Will Insurance Cover a Personal Injury?

If you’ve ever been hurt by the negligence of another, you know how it feels to wonder if your injury will be covered by an insurance policy. This is a complicated question, and it’s difficult to answer thoroughly in general terms. As a foreword, It’s always wise to set up a free consultation with a qualified and experienced personal injury lawyer whenever you have a question about your specific matter. Having said that, here are some of the general things that you need to know if you’re wondering if insurance will cover the injuries from your personal injury matter. 

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Negligence in the Law

Insurance policies cover accidents. It’s important to remember that they don’t cover things that are done on purpose or intentionally. Because of this it’s very important to take a look at the circumstances that gave rise to your injury. Some cases are easier than others when you’re considering this. For example a driver that is texting and driving and hit your vehicle is almost certainly going to be viewed as negligent. On the other hand, someone who purposefully hit you with a vehicle is likely to be viewed as causing intentional harm and thus, may limit recovery from an insurance policy. 

When our team of lawyers seeks to establish negligence, We look to the laws definition to make this determination. At its most basic, a negligent personal injury case contains the following elements:

  1. Duty
  2. Breach
  3. Causation
  4. Damages

Establishing Duty

A duty is established by either statutory law or common law. The easiest duty to proof is one that is found in the statute for the state in which the injury occurred. For example, in Ohio it is illegal to drive in excess of the speed limit. Thus, the law will impose a duty on drivers in Ohio to remain under or at the posted speed limit. Proving that a driver that hit you was going faster than the speed limit is just one way in which you might establish a duty that was owed to you. More generally, caselaw has determined that people in society have a duty to act as a reasonably prudent person under the same or similar circumstances. What is means in any individual case will vary significantly depending on the individual characteristics of that case. But in general, the law holds that citizens of America have a duty to act reasonably to prevent harm to others. There are many factors that are considered in determining whether somebody has acted as a reasonably prudent person. These factors could include mental capacity, cognitive abilities, age and experience.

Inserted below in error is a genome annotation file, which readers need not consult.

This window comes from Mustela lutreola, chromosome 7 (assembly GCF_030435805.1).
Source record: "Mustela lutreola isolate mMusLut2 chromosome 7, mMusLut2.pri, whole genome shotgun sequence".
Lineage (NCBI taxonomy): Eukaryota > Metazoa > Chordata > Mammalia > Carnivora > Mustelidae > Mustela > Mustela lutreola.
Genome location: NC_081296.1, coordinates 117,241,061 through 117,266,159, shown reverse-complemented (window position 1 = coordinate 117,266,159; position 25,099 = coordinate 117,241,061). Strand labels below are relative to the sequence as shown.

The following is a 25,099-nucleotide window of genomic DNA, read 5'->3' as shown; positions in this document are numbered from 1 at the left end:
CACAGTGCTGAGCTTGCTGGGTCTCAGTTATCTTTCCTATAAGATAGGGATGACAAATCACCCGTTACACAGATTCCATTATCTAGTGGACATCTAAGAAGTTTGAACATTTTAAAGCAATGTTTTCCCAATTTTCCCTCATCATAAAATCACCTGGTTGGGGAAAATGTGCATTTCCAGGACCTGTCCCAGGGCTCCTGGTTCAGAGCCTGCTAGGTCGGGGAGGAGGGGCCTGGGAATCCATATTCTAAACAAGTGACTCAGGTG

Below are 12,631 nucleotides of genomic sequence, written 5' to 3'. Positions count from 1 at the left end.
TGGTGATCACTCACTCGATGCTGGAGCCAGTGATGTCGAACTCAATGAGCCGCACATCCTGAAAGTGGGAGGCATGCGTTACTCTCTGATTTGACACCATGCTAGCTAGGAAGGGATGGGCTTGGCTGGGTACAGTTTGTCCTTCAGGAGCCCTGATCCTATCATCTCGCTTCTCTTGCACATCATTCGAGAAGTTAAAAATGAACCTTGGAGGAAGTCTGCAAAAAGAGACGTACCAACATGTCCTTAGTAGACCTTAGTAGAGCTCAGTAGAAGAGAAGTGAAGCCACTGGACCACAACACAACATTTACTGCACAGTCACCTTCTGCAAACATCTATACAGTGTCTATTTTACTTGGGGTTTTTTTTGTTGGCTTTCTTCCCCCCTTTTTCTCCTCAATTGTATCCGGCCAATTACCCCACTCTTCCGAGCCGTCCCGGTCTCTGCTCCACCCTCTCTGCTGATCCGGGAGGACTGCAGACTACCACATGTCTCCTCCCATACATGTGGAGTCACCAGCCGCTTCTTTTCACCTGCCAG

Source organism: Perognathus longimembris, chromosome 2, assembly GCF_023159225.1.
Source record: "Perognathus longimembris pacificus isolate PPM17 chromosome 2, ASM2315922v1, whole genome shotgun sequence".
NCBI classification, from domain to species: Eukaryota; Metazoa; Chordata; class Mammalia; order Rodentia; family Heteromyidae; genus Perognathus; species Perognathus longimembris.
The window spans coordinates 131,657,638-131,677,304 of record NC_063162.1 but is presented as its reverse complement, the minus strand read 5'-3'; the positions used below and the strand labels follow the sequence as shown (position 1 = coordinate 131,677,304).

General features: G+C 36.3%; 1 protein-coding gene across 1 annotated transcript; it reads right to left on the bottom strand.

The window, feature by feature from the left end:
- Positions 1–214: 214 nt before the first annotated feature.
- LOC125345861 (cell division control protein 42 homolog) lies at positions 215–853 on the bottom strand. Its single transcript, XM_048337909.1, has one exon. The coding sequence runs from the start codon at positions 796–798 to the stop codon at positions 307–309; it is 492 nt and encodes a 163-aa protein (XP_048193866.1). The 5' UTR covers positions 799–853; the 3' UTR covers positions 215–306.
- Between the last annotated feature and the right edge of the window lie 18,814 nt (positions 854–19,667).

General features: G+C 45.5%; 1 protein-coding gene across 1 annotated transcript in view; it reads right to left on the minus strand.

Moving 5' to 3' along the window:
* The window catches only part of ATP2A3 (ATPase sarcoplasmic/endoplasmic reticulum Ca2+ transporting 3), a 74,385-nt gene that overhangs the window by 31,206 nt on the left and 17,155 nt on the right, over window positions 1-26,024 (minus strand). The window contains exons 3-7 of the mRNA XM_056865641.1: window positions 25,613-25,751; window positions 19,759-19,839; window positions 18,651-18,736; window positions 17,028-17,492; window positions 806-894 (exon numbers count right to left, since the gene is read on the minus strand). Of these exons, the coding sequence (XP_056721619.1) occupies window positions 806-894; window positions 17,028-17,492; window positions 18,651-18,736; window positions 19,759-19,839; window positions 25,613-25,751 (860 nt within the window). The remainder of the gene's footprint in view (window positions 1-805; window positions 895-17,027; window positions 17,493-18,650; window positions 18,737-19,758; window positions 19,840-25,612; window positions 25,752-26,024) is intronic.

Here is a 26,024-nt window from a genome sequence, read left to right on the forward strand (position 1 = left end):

Breach of Duty

Once a duty is established, it’s vital to prove that that duty was breached. In some circumstances proven this can be very simple. For example if individual has a duty not to speed, and there is competent evidence that the vehicle was traveling faster than the posted speed limit, then that duty can be easily and simply established. On the other hand, if you are arguing that that individual was acting unreasonably, the fact specific nature of that argument may make proving breach a bit more difficult. In general the more fact specific the argument gets, the more likely it is to require a lawsuit. Experience personal injury attorneys should be able to quickly determine whether breach or duty is going to be an issue in your particular case, and provide you with strategies to navigate around this problem. 


Causation is a legal term that refers to the natural and probable consequences of an injury accident. It exists in the law to ensure that injured victims recover for the damages caused by a breach of the duty, but nothing more. Imagine that you are in a serious car accident, and injured severely. Six months later you slipped on some ice and break your arm. Unless your lawyer is able to successfully argue that the two things are sufficiently related, causation would prevent you from recovering for the unrelated injury that occurs after the initial injury. The same thing happens when you have a pre-existing condition, such as an old back injury. In many car accidents we see exaggerations of pre-existing conditions, meaning that old injuries get worse. These can be some of the hardest cases to establish causation in, but experienced legal counsel knows how to use medical evidence to support your claim. 


Personal injury accidents caused all sorts of damage to people ranging from minimal to extremely severe. Sometimes there is a ripple effect to an injury that impacts all sorts of unexpected areas of your life. As a result the law of damages is incredibly flexible and can be used to tailor recovery to your specific set of circumstances.The law will provide for recovery of damages for things such as medical bills, pain and suffering, lost wages, loss of consortium and more. However it’s important that you work with your attorney to sufficiently document your damages and present them to the insurance company in a way that the insurance company will accept. Insurance companies tend to be very technical and formulaic, so knowing how they work isn’t valuable to ensuring that you succeed in receiving insurance coverage for your claim. 

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Dennis P. Sawan

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Christopher A. Sawan


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